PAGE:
Thursday, October 8, 2009

October 8, 2009

Kopp Disclosure
(John 3:19-21)


My wife wants me to stop writing about PAM.

She says I'm treated well.

She's right.

Aside from a few irregulars who aren't pillars or players anyway, I'm treated well on the corner of Lincoln and Main in Belvidere, Illinois.

I've never said or written anything to anyone to the contrary in any context.

"Honey Bear," I confessed, "KD isn't about me. I just want people to think about how they're relating to each other as a betrayal of how they're relating to Jesus; and when it comes to PAM, some pastors are treated miserably while others, like me, are treated well. It just never occurred to me that I should pretend everything's great for everybody."

I've never thought things get better by thinking everything's great.

It must be the Calvinist in me.

I may be wrong.



While I'm still interested in a beer summit with PBHO, his fans get really upset when I suggest he's strictly OJT as the main man in D.C.

"If he's so unqualified to be President," I was asked yesterday, "why did he win so convincingly and why do people still love him so overwhelmingly?"

Good question.

After a nano-second or less, I replied, "Two words for the first part: John McCain. Two words for the second part: Paris Hilton."

Go figure.


I just read the 10/4/09 edition of my favorite theological journal: Parade.

After getting through some life-changing snippets on why VPs are such buffoons, Arsenio's continuing hots for Paula, the vocational liabilities of bad credit, and how venacura will improve my appearance by erasing spider and varicose veins without surgery, I read the "surprising results" of an exclusive Parade poll: "How Spiritual Are We?"

Parenthetically, while making no reference to them, Parade placed pictures of Joel Osteen and Rick Warren between paragraphs. Hmm. If Parade really thought they could attract more readers by tapping into idolatry, I wondered why they didn't include a picture of PBHO.

Be that as it wasn't, I've culled some of it for KDers' consumption.

By way of preface, "Parade's survey reveals a nation looking heavenward - but with its feet firmly planted on the ground of modern life."

Bipolarity seems descriptive; or as my daddy says, "America has become the land of the formerly free with two feet planted firmly in the air."

Knowing lots of folks feel comfortable in the position, you be the judge!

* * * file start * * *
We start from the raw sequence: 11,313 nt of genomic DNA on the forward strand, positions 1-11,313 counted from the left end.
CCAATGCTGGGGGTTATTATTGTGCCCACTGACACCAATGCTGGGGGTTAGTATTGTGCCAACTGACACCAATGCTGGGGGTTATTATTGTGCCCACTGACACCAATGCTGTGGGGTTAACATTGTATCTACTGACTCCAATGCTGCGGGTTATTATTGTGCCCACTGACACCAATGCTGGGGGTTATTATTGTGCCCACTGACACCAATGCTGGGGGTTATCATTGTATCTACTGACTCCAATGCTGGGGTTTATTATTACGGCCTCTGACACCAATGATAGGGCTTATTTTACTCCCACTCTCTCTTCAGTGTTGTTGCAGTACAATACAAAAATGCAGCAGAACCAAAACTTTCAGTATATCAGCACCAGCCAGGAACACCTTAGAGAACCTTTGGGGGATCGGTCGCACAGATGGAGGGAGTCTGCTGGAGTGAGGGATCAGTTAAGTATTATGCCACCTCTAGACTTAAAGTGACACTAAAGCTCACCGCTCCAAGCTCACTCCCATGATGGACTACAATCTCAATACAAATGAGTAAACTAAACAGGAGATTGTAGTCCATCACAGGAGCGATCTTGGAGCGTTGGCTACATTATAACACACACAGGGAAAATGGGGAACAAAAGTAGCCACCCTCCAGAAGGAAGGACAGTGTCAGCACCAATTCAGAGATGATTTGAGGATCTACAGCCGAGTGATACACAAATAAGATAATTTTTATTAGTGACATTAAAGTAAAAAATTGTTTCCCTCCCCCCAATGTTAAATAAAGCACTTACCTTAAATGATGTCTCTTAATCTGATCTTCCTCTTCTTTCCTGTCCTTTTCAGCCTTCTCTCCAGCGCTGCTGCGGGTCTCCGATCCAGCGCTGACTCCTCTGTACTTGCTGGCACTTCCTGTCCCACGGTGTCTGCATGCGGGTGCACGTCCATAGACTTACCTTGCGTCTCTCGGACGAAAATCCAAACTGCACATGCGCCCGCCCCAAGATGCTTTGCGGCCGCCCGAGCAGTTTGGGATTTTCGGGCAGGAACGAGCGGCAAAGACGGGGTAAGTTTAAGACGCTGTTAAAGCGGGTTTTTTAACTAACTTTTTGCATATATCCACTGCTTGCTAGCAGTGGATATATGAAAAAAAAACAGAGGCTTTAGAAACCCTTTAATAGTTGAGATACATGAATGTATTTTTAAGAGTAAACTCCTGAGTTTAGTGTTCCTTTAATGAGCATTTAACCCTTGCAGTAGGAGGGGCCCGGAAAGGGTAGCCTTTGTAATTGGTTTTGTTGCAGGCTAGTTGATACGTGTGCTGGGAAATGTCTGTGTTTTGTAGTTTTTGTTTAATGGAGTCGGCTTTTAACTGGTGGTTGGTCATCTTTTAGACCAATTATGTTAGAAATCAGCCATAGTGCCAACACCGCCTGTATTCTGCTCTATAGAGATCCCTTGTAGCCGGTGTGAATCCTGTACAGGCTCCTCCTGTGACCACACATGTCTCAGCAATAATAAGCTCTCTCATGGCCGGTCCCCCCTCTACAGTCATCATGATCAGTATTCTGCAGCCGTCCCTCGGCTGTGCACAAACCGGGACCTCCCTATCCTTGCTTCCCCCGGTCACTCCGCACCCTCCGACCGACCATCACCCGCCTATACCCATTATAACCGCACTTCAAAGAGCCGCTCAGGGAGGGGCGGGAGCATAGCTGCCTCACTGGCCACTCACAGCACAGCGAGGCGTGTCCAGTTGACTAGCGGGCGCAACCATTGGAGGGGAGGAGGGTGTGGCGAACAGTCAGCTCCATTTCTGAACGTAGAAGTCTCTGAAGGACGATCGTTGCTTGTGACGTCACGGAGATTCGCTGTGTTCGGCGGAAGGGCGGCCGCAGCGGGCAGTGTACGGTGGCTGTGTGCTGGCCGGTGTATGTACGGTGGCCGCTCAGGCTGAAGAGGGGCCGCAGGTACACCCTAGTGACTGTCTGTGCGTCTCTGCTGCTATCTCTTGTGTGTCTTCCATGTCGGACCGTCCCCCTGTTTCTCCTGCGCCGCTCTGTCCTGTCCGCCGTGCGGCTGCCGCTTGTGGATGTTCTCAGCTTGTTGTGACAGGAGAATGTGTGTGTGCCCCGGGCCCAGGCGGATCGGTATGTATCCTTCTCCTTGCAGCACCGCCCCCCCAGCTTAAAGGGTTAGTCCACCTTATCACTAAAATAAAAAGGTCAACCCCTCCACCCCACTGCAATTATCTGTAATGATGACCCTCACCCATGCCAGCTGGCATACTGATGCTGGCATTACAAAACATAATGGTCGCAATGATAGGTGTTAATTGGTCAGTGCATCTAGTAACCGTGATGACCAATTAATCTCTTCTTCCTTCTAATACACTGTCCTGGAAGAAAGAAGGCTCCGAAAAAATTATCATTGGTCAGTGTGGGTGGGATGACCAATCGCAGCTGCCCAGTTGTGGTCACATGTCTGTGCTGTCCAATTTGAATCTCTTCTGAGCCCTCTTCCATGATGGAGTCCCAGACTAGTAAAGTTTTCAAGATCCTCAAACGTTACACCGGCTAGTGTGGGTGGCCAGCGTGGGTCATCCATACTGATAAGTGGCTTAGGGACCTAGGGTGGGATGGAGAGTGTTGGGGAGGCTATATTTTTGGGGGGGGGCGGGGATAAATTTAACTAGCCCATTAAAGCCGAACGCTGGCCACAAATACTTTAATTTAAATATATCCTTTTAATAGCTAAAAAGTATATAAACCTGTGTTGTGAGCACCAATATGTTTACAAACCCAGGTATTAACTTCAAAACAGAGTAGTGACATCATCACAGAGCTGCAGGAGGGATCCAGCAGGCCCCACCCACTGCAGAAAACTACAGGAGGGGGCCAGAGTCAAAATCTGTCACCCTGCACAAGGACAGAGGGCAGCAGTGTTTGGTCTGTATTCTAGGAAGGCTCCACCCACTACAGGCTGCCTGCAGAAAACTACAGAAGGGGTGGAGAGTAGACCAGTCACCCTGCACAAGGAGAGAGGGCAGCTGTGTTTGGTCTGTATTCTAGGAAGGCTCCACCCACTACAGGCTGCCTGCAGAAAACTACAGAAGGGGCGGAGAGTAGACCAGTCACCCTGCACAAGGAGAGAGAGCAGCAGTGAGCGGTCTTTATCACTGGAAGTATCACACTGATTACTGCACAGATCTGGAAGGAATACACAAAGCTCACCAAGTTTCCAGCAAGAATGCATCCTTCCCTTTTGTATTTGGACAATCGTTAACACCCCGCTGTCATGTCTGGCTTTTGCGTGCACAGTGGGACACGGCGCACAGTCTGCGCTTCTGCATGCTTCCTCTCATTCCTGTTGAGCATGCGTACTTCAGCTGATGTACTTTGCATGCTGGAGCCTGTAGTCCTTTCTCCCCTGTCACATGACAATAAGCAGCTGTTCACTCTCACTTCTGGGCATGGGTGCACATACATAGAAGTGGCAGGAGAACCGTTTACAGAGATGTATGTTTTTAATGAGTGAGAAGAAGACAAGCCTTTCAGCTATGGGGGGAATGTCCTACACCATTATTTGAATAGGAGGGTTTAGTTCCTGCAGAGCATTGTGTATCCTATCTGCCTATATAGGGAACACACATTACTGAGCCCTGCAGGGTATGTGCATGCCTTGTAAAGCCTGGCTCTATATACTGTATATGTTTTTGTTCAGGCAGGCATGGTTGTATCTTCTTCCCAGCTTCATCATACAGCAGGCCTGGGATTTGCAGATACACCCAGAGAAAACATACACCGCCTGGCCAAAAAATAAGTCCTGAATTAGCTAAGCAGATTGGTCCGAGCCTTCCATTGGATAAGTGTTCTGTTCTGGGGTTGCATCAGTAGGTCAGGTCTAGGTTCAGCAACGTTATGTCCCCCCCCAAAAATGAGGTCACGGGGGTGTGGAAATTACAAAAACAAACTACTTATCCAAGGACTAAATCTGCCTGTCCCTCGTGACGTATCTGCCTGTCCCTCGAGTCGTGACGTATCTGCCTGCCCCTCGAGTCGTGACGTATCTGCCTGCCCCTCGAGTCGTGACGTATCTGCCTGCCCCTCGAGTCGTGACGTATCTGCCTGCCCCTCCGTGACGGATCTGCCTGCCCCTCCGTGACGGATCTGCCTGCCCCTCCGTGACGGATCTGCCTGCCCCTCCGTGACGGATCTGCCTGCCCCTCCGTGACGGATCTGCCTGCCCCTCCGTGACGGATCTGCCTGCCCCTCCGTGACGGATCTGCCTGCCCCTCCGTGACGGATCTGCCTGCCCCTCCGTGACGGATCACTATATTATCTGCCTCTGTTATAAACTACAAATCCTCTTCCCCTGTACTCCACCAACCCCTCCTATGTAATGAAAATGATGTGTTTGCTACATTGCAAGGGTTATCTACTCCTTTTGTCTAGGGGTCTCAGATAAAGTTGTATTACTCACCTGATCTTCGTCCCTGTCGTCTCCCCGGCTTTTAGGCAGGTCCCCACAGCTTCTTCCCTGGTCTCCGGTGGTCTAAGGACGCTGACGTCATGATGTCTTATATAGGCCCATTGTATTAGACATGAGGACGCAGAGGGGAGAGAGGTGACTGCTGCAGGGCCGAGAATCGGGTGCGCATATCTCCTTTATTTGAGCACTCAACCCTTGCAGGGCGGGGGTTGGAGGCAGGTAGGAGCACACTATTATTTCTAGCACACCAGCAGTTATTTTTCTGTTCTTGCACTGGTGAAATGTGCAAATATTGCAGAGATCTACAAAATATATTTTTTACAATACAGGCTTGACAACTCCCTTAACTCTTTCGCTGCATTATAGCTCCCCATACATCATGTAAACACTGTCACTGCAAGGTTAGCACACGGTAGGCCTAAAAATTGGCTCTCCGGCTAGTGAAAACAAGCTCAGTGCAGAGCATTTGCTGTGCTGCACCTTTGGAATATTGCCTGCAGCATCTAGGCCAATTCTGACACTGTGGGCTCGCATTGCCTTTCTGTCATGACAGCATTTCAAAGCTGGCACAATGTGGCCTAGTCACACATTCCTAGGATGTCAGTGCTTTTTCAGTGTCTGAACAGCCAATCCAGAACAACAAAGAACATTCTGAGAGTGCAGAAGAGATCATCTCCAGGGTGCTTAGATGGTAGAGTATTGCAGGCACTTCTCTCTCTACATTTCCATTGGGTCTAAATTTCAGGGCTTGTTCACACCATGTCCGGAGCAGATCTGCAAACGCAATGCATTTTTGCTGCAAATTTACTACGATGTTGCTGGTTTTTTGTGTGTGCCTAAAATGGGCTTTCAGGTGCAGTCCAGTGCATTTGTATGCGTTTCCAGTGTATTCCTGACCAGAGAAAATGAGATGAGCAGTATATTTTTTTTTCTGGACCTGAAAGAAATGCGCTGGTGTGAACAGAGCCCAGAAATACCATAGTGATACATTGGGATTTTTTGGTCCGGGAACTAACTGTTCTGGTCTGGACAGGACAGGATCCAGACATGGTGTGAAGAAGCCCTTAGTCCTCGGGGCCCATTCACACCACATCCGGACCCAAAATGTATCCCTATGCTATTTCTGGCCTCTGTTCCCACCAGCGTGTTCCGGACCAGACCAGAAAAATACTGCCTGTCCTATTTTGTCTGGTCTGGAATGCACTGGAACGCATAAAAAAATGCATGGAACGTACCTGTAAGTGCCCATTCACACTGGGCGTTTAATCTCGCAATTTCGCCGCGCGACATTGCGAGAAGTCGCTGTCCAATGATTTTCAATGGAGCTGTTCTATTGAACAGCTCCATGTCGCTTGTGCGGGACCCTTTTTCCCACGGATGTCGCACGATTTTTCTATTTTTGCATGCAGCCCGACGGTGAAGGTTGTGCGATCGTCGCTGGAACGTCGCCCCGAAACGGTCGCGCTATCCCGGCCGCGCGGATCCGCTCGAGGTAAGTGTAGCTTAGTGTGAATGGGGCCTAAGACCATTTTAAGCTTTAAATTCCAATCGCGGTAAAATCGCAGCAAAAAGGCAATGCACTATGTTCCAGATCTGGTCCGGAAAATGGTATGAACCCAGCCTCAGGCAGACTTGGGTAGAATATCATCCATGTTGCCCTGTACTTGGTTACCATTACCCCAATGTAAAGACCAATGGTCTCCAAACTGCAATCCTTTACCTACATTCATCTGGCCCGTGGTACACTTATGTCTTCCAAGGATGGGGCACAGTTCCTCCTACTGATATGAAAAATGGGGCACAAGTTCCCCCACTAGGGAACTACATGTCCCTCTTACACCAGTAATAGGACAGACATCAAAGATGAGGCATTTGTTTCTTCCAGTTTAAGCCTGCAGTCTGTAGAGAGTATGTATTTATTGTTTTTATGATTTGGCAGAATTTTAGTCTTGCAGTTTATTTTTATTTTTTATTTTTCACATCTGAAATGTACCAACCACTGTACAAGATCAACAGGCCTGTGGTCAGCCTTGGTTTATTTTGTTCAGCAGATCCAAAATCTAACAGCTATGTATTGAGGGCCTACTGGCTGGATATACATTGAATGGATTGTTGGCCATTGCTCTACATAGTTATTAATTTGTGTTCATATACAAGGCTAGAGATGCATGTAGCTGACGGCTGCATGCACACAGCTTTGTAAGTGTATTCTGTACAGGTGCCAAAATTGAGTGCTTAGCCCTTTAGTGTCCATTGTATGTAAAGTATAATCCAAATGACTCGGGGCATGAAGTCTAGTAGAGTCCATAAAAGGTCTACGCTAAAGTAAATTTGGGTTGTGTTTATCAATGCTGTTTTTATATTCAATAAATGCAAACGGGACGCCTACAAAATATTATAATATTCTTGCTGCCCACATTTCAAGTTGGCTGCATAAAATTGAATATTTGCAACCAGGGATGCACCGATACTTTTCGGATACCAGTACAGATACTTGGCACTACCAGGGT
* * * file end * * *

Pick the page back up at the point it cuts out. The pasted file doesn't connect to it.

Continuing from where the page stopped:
69% of Americans believe in God while 77% pray outside of religious services.

75% believe it's a parent's responsibility to provide religious training for their children while 45% consider themselves religious, 50% don't attend worship services, 56% think people go to heaven or hell depending upon their behavior, and 59% say all religions are valid.

82% would marry outside of their religious preference but 24% say their spirituality does not include religion, 78% would never think of converting to another religion, and 33% consider religion as important but not that important.

67% pray because it brings comfort and hope, 72% pray for others, 60% pray for forgiveness, 27% are after success, and 21% want money.

17% go to clergy for guidance while 55% lean on family members.

59% believe religion can help solve our world's problems but 41% say religion starts wars and causes suffering.

15% consider religion when it comes to politics and 58% say religion and politics don't mix.

12% don't believe in life after life.

Go figure.


Despite my wife's protest, it's still PAM; and a few more folks have written to KD about it.

From a Baptist who, like me, is treated well: "Without saying anything or prodding from me or my staff, I have received two plates of chocolate chip cookies, a plate of iced brownies, a gift certificate to Outback, several drawings from our Sunday School children, a book of coupons, a pie of my choice, a Sunday lunch, and several cards. And it's only the 7th day of the month!...My folks really come through...I would also say maybe some pastors in bad situations are in them because of their own making. I don't know all the facts so I won't say that. Oops! I guess I just did! It must be KD rubbing off on me."

From a Presbyterian who, unlike me or the Baptist, hasn't been treated well: "I was looking at our denomination's planning calendar and noticed October 11 is HIV/AIDS Awareness Sunday. I also noticed other calendars promote October 11 as Pastor Appreciation Sunday. Do you think there's a connection?"

From the daughter of a friend who isn't writing about PAM; but I couldn't figure out where else to put this: "I just had a call from a charity asking me to donate some clothes to the starving people throughout the world. I told them to forget about it! Anybody who fits into my clothes isn't starving!"



This is the last edition of KD for a week or so; which will come as great relief to people who've stopped thinking because they've already figured out everything along with my wife who will be spared more stuff on PAM.

I'm driving to Wilkes-Barre, Pennsylvania to see my parents, sister, and other lesser relatives after services on HIV/AIDS Awareness Sunday.

I'm also going to root for the Yankees and Giants while eating the only pizza in America worth eating until I puke; that is, of course, as long as one of those relatives is paying or that plastic miracle occurs before the parousia.

Go figure.


Blessings and Love!


Anonymous said...

Why are you so down on the Presbyterian Association of Musicians (PAM)? Certainly the clergy can't be having THAT much trouble with choir directors.

Dr. Robert R. Kopp said...

Friend, Uh, PAM refers to Pastor Appreciation Month. I love musicians. I think my first adultery was with one. Just kidding. Maybe. Anyway, please read the first section of the latest KD for my feelings about PAM. Hey, make more music, friend. It aligns the heart with Jesus. Blessings and Love!